- It's not a small, inconspicuous weed: It can reach 10 feet tall.
- When the current year's vegetation dies back in autumn, it leaves behind ugly canes that can persist for years. Each new year's crop adds to this unsightly jungle, as new canes push up to fill the spaces in between the old ones.
- It's a tougher weed to get rid of than just about any other.
Yes, it's possible to get rid of this weed, but only if you're willing to take the task on as a new hobby. The presence of such weeds on a property should lower its purchase price because, in calculating the total cost for the property, you should include the time, trouble, and money required to eradicate it. In fact, in the U.K., the presence of Japanese knotweed does affect real estate purchases. According to Karen Platt, well-known for her work with black plants, "no mortgage lender will lend on a property that has untreated Japanese knotweed."
Living on a Hillside Affects Quality of Life
If you've never lived on a steep hill, you may not appreciate how much living in such an environment can negatively impact your quality of life, especially if you plan on growing plants. Hillside landscaping presents some unique challenges, and you should take those challenges into account before buying real estate situated on a hillside.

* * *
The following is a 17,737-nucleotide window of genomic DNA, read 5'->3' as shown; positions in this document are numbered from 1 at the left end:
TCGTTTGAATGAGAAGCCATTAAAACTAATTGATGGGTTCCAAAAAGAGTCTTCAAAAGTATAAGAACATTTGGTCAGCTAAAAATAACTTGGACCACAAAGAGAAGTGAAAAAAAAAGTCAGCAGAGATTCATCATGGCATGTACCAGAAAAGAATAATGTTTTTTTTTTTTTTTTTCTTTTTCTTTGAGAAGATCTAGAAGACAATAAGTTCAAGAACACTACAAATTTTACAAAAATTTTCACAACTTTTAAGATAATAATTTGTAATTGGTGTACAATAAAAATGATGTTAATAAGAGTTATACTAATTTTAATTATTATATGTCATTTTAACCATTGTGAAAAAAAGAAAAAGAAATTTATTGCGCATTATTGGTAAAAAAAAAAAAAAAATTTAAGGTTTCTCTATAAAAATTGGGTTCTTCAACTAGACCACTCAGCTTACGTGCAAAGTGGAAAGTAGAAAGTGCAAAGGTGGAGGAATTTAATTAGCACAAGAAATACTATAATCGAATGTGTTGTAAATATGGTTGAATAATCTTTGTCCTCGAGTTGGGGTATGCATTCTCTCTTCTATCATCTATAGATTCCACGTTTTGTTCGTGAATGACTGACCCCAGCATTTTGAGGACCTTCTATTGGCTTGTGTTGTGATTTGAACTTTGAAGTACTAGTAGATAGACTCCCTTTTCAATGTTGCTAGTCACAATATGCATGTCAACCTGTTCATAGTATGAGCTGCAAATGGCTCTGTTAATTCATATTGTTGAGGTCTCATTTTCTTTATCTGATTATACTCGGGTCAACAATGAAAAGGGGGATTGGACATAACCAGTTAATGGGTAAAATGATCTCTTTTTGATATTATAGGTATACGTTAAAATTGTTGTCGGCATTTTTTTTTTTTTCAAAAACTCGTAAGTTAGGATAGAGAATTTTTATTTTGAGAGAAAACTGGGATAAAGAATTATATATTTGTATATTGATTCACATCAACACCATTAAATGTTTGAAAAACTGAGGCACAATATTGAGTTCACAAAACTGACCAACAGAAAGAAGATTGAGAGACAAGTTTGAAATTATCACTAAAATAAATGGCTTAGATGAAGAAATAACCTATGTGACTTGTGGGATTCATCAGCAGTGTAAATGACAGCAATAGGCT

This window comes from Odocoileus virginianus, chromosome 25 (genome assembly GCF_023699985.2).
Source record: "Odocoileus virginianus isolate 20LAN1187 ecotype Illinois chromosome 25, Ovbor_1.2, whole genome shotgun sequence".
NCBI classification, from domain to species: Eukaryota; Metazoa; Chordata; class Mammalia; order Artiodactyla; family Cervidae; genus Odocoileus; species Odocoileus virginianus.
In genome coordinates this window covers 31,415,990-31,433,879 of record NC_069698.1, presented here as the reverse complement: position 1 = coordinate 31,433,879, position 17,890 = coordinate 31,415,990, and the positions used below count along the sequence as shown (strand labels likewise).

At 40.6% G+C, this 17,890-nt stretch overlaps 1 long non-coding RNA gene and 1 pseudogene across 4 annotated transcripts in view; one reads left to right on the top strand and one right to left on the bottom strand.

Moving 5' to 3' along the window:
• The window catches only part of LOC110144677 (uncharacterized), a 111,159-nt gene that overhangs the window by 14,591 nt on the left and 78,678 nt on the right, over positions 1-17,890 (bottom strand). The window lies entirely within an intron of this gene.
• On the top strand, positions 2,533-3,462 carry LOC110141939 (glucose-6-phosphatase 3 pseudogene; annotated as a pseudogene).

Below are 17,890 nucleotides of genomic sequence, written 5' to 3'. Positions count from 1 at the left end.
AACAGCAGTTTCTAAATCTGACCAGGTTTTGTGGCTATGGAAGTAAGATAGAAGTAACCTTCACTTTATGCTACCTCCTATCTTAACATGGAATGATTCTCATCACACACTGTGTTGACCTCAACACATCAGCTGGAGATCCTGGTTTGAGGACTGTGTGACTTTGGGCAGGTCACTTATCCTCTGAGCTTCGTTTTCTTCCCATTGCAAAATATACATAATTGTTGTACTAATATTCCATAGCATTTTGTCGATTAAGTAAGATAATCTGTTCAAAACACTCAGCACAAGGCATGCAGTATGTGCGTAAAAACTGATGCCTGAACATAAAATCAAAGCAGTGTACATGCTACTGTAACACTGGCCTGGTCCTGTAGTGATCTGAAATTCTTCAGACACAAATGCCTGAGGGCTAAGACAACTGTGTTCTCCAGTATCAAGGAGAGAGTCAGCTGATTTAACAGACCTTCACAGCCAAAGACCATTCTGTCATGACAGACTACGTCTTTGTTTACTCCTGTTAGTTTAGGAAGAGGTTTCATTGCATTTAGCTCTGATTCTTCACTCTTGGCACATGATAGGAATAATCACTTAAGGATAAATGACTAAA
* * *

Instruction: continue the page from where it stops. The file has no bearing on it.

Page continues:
True, living atop a hill that nicely plateaus where the house stands puts you in an enviable position. Nor does real estate on a gentle slope pose much of a landscaping challenge. Property on hillsides can also be beautiful. But as the severity of the slope increases, so do your potential problems, such as:
In addition, take into account that many other landscaping tasks will be three times as difficult to accomplish on a hillside as would otherwise be the case (for instance, pushing a wheelbarrow around to move mulch, soil, etc.). And be prepared to chase after rounded objects that have rolled downhill on you, like plastic pots and balls of twine, constantly.
If you find yourself unable to resist the views from a hillside property, building retaining walls may allow you to garden on terraces while enjoying spectacular vistas. But, again, the time, trouble, and money needed to build such structures should be factored in when you're considering buying hilly property.
Homeowners Associations Rule the Roost (and Your Landscaping)
If you've always had big dreams of creating your own backyard oasis, a retreat tailored to what you want and not governed by someone else's landscaping rules, then you ignore the potential for problems caused by homeowners' associations only at your own peril. About one American in six lives where such associations make the rules. They have their good and bad points.
Homeowners' associations do help keep property values up. But, if you don't want somebody telling you that you're letting your grass get too tall or that you're being too pokey about finishing up a DIY landscaping project, then buying a home where a homeowners' association rules isn't a good idea.
Bad Neighbors Spoil Backyard Serenity